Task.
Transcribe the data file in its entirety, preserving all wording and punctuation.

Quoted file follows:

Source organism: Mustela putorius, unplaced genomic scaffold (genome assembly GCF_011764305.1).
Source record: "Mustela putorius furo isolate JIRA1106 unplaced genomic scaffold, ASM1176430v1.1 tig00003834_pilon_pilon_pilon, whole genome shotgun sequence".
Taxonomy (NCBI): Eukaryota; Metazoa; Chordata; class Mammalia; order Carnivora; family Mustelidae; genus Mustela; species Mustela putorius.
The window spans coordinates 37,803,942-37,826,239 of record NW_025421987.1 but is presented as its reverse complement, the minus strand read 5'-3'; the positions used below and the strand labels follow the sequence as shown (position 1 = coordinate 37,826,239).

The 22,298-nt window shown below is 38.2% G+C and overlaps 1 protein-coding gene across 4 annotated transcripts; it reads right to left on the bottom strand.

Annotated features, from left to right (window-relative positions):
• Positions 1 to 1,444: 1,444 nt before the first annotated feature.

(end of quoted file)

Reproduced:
Source organism: Mustela putorius, unplaced genomic scaffold (genome assembly GCF_011764305.1).
Source record: "Mustela putorius furo isolate JIRA1106 unplaced genomic scaffold, ASM1176430v1.1 tig00003834_pilon_pilon_pilon, whole genome shotgun sequence".
Taxonomy (NCBI): Eukaryota; Metazoa; Chordata; class Mammalia; order Carnivora; family Mustelidae; genus Mustela; species Mustela putorius.
The window spans coordinates 37,803,942-37,826,239 of record NW_025421987.1 but is presented as its reverse complement, the minus strand read 5'-3'; the positions used below and the strand labels follow the sequence as shown (position 1 = coordinate 37,826,239).

The 22,298-nt window shown below is 38.2% G+C and overlaps 1 protein-coding gene across 4 annotated transcripts; it reads right to left on the bottom strand.

Annotated features, from left to right (window-relative positions):
• Positions 1 to 1,444: 1,444 nt before the first annotated feature.